I'm reading about the arrest in London of Kweku Adoboli of the Swiss investment bank UBS. I'm at the Randolph Hotel in Oxford, overlooking Balliol College. I'm here for the Oxford University Reunion Weekend -- 49 years since I matriculated.
It seems that Mr. Adoboli, the young UBS trader, made a $2 billion mistake. Using his super-duper Delta One trading system, he bought Swiss francs as a hedge when he meant to sell them. Before he realized his mistake, if we can believe this, the market ran away with his bet. Swiss francs fell in value and UBS took the hit for a couple billion. This exceeds Nick Leeson's $1.3 billion loss, which brought down Barings in 1995. It ranks third after Jerome Kerviel's $6 billion loss at Societe Generale in 2008 and Yasuo Hamanaka's $2.6 billion loss at Sumitomo in 1996. All this from today's Independent, delivered to my door this morning.
For UBS, the timing is bad. It had just started to show a profit in 2010. So long as no one bails out UBS, the victims are (and should be, based on the published information so far) UBS employees and shareholders.
But for the just-issued Vickers Report, from Britain's Independent Commission on Banking chaired by Sir John Vickers, the timing couldn't have been better. It shows how risky the "casino" banks are, and how frail is their ability to control it. These high-fliers need to be kept away from public deposits.
The Vickers Report recommends reversing some of Britain's "Big Bang" deregulation of 1986 by "ringfencing" retail (commercial) banks with a separate board of directors and shareholder equity that is at least 10 percent of risk-weighted assets. The plan is for new controls to be in place by 2019.
A key element of the Vickers recommendations is that commercial banking and investment banking be separated. This was a central component of the Glass-Steagall Act of 1933, separating commercial banking from investment ("casino") banking.
An opponent of the Vickers recommendations, Martin Jacomb, protested against them in the September 14 Financial Times (p. 15), the day after the Vickers report was publicized:
Commentators speak loosely about going back to Glass-Steagall. But the Glass-Steagall Act was introduced to deal with a problem that no longer exists: the distribution of fraudulent securities to uninformed customers. It was abolished because customers wanted the services universal banks can provide.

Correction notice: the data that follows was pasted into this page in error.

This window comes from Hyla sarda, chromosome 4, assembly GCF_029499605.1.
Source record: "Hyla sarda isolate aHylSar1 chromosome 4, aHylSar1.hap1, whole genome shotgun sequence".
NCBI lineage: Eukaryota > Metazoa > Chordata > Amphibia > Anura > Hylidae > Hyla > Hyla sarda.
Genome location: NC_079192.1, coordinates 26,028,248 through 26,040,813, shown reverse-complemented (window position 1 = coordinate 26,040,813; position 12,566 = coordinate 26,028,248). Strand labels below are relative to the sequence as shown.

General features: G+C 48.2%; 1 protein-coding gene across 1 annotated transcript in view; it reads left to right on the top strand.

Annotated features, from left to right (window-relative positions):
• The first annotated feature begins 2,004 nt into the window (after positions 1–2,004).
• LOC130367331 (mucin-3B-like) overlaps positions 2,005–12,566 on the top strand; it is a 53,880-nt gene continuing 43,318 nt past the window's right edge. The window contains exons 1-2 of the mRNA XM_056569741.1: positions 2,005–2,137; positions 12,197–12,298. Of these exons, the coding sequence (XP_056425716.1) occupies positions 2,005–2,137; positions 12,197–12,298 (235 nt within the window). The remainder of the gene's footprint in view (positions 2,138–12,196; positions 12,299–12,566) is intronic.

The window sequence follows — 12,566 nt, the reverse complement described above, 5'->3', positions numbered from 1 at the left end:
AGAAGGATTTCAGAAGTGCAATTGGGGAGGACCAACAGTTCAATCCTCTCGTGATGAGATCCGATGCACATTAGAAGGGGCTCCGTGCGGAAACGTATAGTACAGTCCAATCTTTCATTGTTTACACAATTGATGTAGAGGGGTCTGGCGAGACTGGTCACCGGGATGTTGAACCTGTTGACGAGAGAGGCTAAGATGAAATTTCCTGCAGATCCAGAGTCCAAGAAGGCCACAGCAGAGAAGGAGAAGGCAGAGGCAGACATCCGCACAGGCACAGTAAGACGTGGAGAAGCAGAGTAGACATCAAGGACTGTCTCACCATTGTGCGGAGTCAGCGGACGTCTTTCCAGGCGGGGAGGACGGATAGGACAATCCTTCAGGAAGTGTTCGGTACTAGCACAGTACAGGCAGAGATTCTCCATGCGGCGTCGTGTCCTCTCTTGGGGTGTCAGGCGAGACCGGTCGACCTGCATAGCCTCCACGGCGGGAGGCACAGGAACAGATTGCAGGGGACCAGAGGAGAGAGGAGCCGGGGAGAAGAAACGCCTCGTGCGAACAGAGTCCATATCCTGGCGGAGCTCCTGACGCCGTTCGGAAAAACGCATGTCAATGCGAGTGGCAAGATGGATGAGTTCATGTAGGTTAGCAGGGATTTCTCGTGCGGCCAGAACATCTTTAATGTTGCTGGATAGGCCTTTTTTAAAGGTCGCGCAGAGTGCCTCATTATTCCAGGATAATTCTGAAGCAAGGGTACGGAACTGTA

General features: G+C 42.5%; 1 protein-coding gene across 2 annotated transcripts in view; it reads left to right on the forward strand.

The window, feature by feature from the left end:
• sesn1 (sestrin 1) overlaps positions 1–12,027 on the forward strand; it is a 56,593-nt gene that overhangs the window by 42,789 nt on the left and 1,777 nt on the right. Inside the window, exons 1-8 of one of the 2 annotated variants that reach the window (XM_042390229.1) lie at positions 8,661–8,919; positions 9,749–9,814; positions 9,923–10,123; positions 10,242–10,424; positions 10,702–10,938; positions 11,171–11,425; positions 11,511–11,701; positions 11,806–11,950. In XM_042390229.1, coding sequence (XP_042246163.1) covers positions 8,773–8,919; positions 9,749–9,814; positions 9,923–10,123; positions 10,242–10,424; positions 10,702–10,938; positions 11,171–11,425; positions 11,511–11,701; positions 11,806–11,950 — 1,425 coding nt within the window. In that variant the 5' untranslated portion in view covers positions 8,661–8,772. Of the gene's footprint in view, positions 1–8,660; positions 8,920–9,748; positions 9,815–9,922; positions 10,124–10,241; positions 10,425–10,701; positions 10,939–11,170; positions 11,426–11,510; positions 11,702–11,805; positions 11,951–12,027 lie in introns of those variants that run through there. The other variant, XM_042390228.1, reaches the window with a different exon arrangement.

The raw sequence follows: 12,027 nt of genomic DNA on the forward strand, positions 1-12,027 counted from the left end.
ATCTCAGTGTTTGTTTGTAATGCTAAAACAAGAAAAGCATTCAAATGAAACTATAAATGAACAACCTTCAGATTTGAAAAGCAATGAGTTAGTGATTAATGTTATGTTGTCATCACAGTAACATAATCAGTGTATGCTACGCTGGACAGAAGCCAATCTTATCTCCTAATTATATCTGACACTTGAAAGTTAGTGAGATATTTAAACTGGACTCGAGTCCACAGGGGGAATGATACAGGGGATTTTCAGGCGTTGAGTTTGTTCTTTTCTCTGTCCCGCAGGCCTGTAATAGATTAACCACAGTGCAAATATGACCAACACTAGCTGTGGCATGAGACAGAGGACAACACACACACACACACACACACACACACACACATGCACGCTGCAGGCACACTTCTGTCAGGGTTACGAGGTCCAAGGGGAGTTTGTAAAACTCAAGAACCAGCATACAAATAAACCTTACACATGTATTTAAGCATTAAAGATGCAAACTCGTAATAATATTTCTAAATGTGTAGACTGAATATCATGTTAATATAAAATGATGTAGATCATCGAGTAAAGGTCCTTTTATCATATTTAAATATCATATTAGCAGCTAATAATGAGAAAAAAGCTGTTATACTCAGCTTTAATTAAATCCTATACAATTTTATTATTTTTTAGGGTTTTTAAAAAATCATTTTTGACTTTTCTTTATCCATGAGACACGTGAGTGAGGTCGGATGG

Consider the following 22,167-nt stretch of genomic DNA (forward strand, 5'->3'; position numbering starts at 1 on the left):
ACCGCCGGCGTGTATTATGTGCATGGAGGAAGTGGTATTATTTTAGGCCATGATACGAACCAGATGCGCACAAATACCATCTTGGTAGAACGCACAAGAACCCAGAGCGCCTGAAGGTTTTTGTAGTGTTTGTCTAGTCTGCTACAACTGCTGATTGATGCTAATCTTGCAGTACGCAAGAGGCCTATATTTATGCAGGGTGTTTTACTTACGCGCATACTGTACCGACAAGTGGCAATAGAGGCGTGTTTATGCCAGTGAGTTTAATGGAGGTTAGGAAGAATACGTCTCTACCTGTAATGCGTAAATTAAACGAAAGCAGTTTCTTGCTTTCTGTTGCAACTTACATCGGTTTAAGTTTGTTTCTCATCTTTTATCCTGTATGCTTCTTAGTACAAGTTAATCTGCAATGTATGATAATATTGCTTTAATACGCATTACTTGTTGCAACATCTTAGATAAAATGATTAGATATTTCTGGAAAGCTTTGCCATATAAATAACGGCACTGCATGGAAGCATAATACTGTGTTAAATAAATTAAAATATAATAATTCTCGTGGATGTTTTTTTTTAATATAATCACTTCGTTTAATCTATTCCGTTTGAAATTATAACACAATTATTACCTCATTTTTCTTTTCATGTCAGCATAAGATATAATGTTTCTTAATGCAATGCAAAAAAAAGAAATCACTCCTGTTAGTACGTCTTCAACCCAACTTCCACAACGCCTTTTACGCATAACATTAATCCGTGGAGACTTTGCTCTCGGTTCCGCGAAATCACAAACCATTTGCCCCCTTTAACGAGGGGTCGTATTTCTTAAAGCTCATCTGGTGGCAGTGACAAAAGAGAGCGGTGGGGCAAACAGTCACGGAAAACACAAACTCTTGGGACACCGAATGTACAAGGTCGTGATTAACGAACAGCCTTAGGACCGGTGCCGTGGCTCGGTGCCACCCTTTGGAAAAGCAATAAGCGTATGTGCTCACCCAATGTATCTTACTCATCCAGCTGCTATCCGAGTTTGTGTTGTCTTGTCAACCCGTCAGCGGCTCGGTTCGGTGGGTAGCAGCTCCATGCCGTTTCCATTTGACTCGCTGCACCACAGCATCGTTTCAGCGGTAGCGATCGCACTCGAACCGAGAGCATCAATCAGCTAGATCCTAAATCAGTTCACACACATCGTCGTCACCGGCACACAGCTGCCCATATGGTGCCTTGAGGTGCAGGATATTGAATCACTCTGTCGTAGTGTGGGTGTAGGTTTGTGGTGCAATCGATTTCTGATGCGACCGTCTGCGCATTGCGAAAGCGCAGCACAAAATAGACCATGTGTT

Sorry, but that loose statement is just wrong. Let me count the ways:
1. Glass-Steagall was not abolished. The Steagall part, having to do with deposit insurance and insured-bank regulation, is still very much in force. What was eaten away over time was the fence around the banks and the FDIC's ability to contain the problem.
2. Distribution of fraudulent securities to uninformed customers is still a problem. Does anyone believe that the underfunded SEC will prevent any future Bernie Madoff from emerging, or any future misdescribed and toxic derivative?
3. Glass-Steagall was designed to prevent runs on banks. The three-part program of Glass-Steagall was to keep the foxes of speculative banking (the "casino" bankers) out of the chicken-coop of commercial banking, to insure deposits, and to regulate insured banks on behalf of depositors and the federal insurance fund. It has worked well, and for 75 years the FDIC took care of ailing commercial banks without massive external funding.
4. "Customers" did not demand the erosion of Glass-Steagall. The legislative record of U.S. bank deregulation and subsequent actions of investment banks shows the ending of many Glass-Steagall protections was driven by financial speculators seeking access to the deep pockets of commercial banks and (via credit default swaps) insurance companies. There was no customer-driven yearning for "universal banking".
As the Economist said in 1999, the erosion of Glass-Steagall protections should have been accompanied by new regulations for investment banks. The United States government unwittingly became a guarantor of "casino" bankers -- and insurance companies -- without the limitations that came in 1933 with deposit insurance. The failure of Lehman Brothers three years ago showed how perilously far into the commercial banking business investment banks had penetrated. The latest UBS fiasco shows the urgency of preventing a repeat of that situation, starting with implementation of Dodd-Frank.